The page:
Instead of a text about the artist, I would like to present a text composed by José Damasceno himself. It is a poetic but philosophical text from 2001, which reflects on an artist’s creative process, as well as the associated spiritual, intellectual and mental conditions and concomitant phenomena. It is rare to find the inexpressible so beautifully articulated outside of only the very best literature. That’s why I think readers will forgive the fact that the only person talking about the artist here is the artist himself.
“It is crucial to engage with what you do not know.”
“We could imagine sap flowing through all plants, the same everywhere, right now; or we could also imagine the circulation of human blood, as happens all over the world, over a span of barely three hours; we could follow a randomly chosen coin as it exchanges hands countless times, and perhaps, as a result of this quest, discover some strange design. We could relativize the movement of automobiles at the very moment the lights are turned on at home, intuiting the route and the presence of the electricity required and of fuel as it moves back and forth between the engine and its parts. We could now conceive all those phone connections, financial transactions, interconnected computers, people working, talking, fighting, laughing, different languages, different codes. In the same way we could recognize the movements of all the different types of fish and aquatic creatures found in the oceans and sea depths.
Reality, or what we call real, has countless strata, layers, dimensions, densities, conditions, porosities, channels, with an unimaginable, structural complexity which moves, grows and modifies, second by second, in another vast universe of different points of view. For some reason, I think of the existence of a myriad of images which inhabit and survive in all of us. In this way, our own image, for instance, would inhabit in “various” versions in the imagination and the memory of those who know us. A myriad of ourselves. If we multiply this fact by all the people around us, and so on successively, taking into consideration not just persons but also objects, laws, procedures, houses, cities, streets, roads and paths, and, as well as all that, memories, loves, stories, behaviours, perhaps we could get closer to a kind of astonishing imaginary reality. This would lead us to suppose the possibility that we can walk through this subtle area which, although apparently volatile, has an extremely concrete presence; an area dense in image-generating viscosity.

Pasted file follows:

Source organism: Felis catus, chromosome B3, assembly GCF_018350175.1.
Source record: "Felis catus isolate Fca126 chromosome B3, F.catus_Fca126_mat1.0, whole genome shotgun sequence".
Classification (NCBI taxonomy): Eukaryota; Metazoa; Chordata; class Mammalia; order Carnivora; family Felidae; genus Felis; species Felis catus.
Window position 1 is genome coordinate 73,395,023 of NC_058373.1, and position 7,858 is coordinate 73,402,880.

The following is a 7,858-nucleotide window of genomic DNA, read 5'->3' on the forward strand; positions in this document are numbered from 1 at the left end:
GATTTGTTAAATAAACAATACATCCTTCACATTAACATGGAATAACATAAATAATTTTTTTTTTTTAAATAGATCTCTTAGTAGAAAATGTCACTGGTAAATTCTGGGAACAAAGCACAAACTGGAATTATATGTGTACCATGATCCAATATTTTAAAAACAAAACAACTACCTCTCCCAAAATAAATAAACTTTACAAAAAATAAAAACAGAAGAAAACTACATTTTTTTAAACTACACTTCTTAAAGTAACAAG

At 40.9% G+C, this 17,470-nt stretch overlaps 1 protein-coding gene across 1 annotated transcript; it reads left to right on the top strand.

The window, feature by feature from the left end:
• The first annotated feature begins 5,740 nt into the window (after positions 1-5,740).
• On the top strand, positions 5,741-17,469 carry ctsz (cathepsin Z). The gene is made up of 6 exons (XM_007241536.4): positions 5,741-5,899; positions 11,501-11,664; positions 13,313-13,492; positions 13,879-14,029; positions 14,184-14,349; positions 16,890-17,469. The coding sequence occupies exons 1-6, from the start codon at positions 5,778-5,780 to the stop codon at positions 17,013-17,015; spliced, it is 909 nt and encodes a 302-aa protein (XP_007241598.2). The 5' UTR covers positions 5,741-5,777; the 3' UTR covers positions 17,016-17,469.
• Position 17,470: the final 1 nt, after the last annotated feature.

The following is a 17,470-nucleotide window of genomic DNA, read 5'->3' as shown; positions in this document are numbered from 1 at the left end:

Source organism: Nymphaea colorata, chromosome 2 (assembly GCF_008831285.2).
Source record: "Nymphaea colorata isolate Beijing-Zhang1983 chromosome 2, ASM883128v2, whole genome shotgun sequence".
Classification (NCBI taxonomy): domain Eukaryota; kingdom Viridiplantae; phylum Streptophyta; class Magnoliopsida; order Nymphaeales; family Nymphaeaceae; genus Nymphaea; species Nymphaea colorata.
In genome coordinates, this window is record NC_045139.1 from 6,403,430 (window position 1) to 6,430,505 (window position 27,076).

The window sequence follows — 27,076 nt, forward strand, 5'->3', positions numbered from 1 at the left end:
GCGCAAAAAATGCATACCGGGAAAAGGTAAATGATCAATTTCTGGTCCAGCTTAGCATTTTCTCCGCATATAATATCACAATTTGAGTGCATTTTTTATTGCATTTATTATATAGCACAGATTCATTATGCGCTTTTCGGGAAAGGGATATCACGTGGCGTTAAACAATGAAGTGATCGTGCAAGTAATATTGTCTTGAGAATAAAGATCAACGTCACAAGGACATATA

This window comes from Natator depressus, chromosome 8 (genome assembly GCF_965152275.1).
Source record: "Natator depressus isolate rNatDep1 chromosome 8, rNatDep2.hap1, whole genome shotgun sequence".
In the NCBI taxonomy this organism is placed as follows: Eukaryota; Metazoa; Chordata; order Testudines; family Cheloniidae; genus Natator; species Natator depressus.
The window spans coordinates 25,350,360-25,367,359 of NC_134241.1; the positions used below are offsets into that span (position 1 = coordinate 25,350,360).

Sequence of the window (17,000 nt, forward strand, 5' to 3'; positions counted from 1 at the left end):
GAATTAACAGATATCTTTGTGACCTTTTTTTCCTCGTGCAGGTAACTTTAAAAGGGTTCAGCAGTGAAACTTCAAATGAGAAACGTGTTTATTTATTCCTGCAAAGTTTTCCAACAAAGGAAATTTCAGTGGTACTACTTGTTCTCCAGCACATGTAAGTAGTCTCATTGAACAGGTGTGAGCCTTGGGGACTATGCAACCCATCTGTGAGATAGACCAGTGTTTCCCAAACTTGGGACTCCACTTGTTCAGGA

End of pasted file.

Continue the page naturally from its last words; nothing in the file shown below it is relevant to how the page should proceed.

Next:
A habitat made up by infinite worlds which are interpreted in a strange intertwining, surfaces that fold, that touch each other in perpetual and consecutive torsion which are in fact psychic rivers, tributaries, sources and springs which run and flow relentlessly into spiritual oceans with their currents, tides, calm seas, waves, storms. This landscape can be glimpsed suddenly as we stroll through the densely populated neighbourhood of any big city. Every apartment, building or block houses thousands of lives, stories, passions, dreams, ideas, miseries, tragedies, hate and happiness. Thoughts and acts that are organized in a complex living chaos, full of desire, of feeling, and ultimately of movement. I think that it is absolutely fascinating to travel through these places and to discover the association of disparate elements which are strangely close to one another. We discern an opportunity to pour out our identity, to dissolve it in the cosmos; to try to affirm and to see the contradictions, inconsistencies and conflicts which form part of this world, or to simply take pleasure in the radical fact that we are immersed in a completely hallucinatory and wonderful circumstance, a substance called life, contact with which some people call art.”